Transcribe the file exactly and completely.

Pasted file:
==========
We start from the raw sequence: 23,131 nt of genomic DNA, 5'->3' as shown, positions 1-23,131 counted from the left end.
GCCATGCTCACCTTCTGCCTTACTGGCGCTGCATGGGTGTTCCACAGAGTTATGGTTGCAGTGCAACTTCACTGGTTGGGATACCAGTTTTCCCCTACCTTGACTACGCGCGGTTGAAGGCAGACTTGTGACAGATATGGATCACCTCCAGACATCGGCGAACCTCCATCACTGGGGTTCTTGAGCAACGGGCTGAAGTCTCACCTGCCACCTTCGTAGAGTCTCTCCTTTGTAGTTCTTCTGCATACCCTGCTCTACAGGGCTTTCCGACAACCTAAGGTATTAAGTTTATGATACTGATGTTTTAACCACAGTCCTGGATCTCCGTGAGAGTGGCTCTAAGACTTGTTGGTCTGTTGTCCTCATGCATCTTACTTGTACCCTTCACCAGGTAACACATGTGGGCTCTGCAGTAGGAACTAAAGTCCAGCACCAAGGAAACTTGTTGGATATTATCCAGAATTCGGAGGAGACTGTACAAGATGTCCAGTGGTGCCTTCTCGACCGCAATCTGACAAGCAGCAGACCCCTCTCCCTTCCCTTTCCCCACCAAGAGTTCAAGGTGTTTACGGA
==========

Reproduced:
We start from the raw sequence: 23,131 nt of genomic DNA, 5'->3' as shown, positions 1-23,131 counted from the left end.
GCCATGCTCACCTTCTGCCTTACTGGCGCTGCATGGGTGTTCCACAGAGTTATGGTTGCAGTGCAACTTCACTGGTTGGGATACCAGTTTTCCCCTACCTTGACTACGCGCGGTTGAAGGCAGACTTGTGACAGATATGGATCACCTCCAGACATCGGCGAACCTCCATCACTGGGGTTCTTGAGCAACGGGCTGAAGTCTCACCTGCCACCTTCGTAGAGTCTCTCCTTTGTAGTTCTTCTGCATACCCTGCTCTACAGGGCTTTCCGACAACCTAAGGTATTAAGTTTATGATACTGATGTTTTAACCACAGTCCTGGATCTCCGTGAGAGTGGCTCTAAGACTTGTTGGTCTGTTGTCCTCATGCATCTTACTTGTACCCTTCACCAGGTAACACATGTGGGCTCTGCAGTAGGAACTAAAGTCCAGCACCAAGGAAACTTGTTGGATATTATCCAGAATTCGGAGGAGACTGTACAAGATGTCCAGTGGTGCCTTCTCGACCGCAATCTGACAAGCAGCAGACCCCTCTCCCTTCCCTTTCCCCACCAAGAGTTCAAGGTGTTTACGGA